Oprah Winfrey and her camera crew turned away from shelter for Hawaii wildfires survivors


Oprah Winfrey has been turned away from a shelter for survivors of the Hawaii wildfires – as the official death toll topped 90 on Sunday.

The TV personality, who has spent recent days helping with aid efforts during a visit to the state, was accompanied by a CBS news crew when she was denied entry to the War Memorial Complex in Wailuku, local media said.

Officials said that while they appreciated Oprah’s work, “out of respect for those who have come to seek safety and shelter at emergency shelters, our policy remains that no media are given access”.

They added: “We appreciate her understanding of our policy of no camera crews or reporters in our emergency shelters.”

The star has been pictured this week on social media visiting at least one shelter, helping to hand out supplies and giving comfort to victims.

It came as the death toll from the disaster rose to 93 on Sunday, making it the deadliest wildfire the US has seen in the past century, surpassing the 85 who died in California’s Camp Fire in 2018.

Governor Josh Green told reporters it had been “an impossible day” but that fire crews and police had been “extraordinary”.

He said it was the largest natural disaster the US state had ever faced.

The new death toll comes as workers use axes and dogs to search through charred remains of properties on Lahaina on the island of Maui.

Ruined homes are being marked with an orange X for an initial search and HR if human remains have been found.

Authorities are urging people with missing family members to give DNA samples to help authorities identify victims.

Emergency workers are searching through the ruins of Lahaina on the island of Maui
Emergency workers are searching through the ruins of Lahaina

Maui police chief John Pelletier became emotional when he told reporters the fire had melted metal, making remains extremely hard to identify.

“We know we’ve got to go quick [to identify victims] but we’ve got to do it right,” he said.

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All victims are ‘Jane and John Does’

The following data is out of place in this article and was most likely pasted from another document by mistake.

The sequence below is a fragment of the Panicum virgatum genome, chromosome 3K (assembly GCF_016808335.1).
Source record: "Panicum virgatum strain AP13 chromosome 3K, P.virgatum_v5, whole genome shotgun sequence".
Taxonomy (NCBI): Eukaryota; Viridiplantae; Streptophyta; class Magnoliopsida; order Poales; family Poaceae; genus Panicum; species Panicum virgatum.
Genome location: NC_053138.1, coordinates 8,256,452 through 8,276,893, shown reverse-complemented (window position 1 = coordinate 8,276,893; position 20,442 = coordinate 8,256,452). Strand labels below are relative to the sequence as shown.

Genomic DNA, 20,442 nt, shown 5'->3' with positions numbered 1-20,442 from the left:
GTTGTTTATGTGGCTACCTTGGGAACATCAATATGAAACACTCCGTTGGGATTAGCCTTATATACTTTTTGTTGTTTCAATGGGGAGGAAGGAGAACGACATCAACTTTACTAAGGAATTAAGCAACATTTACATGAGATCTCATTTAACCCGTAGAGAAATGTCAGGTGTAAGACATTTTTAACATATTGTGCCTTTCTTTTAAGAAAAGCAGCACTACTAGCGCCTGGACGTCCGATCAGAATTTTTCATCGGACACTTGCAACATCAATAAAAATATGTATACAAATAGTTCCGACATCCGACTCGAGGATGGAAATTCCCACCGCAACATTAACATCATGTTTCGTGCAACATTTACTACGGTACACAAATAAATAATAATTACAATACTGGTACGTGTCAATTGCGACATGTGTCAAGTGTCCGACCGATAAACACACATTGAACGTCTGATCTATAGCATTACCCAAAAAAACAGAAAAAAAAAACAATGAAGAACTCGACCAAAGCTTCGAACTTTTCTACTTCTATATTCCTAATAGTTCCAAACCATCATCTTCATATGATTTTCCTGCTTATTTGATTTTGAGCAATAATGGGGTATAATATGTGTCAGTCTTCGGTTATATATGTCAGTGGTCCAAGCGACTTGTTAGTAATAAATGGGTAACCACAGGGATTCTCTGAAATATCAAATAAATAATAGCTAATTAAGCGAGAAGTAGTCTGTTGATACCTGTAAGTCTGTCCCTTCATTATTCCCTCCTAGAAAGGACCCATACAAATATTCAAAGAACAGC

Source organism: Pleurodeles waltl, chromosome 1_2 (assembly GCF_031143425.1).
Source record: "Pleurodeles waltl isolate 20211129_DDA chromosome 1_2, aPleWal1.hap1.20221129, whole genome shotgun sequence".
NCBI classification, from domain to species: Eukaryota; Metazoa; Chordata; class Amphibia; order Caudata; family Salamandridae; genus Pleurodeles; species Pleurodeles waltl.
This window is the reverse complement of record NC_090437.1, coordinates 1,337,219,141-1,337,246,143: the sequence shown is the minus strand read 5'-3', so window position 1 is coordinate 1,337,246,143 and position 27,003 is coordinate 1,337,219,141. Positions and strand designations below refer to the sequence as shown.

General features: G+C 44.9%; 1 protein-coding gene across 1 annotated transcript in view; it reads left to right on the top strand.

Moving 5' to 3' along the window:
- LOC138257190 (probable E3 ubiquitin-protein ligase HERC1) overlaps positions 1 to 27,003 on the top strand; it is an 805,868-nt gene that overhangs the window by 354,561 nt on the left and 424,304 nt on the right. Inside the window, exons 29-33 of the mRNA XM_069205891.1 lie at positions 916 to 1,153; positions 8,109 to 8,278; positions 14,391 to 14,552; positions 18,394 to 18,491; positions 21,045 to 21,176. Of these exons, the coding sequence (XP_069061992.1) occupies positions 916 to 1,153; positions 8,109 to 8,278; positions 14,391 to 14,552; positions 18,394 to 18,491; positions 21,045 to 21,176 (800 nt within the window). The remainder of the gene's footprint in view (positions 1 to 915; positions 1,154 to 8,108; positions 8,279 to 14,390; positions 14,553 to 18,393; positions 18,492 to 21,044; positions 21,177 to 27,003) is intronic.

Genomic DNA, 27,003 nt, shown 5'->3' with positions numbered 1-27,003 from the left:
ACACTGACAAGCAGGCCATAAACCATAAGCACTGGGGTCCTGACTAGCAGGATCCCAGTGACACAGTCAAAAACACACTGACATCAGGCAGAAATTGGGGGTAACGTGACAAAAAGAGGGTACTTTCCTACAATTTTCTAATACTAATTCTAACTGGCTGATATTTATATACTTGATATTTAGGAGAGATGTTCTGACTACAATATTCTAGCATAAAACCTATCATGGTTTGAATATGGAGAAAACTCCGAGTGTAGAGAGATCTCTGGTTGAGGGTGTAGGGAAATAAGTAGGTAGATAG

He also conceded the number of victims would inevitably rise again as “none of us really know the size of it yet”.

Lahaina was worst hit by Tuesday’s fires and now resembles a war zone, with more than 1,000 buildings burned to the ground.

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‘Cars exploded like in a warzone’

Survivors have spoken about how quick the blaze spread – the situation made worse by high winds and parched ground – and say emergency sirens failed to give any warning.

Mobile phone alerts were also hampered by power and signal outages.

Some people were forced to jump in the sea and wait for rescue as cars exploded around them and escape routes were blocked.

It will cost billions to rebuild the town
It will cost billions to rebuild the resort town

The five deadliest wildfires in US history

1871: Peshtigo, Wisconsin – 1,152

1918: Cloquet, Minnesota – 453

1894: Hinckley, Minnesota – 418

1881: Thumb, Michigan – 282

2023: Maui, Hawaii – 93 (final toll yet to be confirmed)

Source: National Fire Protection Association

Geoff Bogar described how he and his friend, Franklin Trejos, had tried to help others before being forced to flee in their own cars as the flames approached.

His friend was unable to escape.

Mr Bogar said he found his remains on the back seat of his car the next day – lying on top of his golden retriever that he was trying to protect.

“God took a really good man,” he said.

Read more:
‘Everything we know is gone’ – on the ground in devastated town

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Lahaina neighbourhoods burned to the ground

Residents have been warned that Lahaina is a “hazardous area” and there could be dangerous fumes and contaminated water.

The town is a no-go zone for the time being, with many people whose properties have been destroyed taking refuge in shelters.

At least two other fires are still burning on Maui but no fatalities have been reported so far.

More than 150 died in a tsunami in Hawaii in 1946, but this week’s disaster could surpass that given authorities’ grim prediction of more bodies.

In terms of the worst US wildfires, hundreds were killed in Minnesota in 1918 when a fire tore through rural communities.

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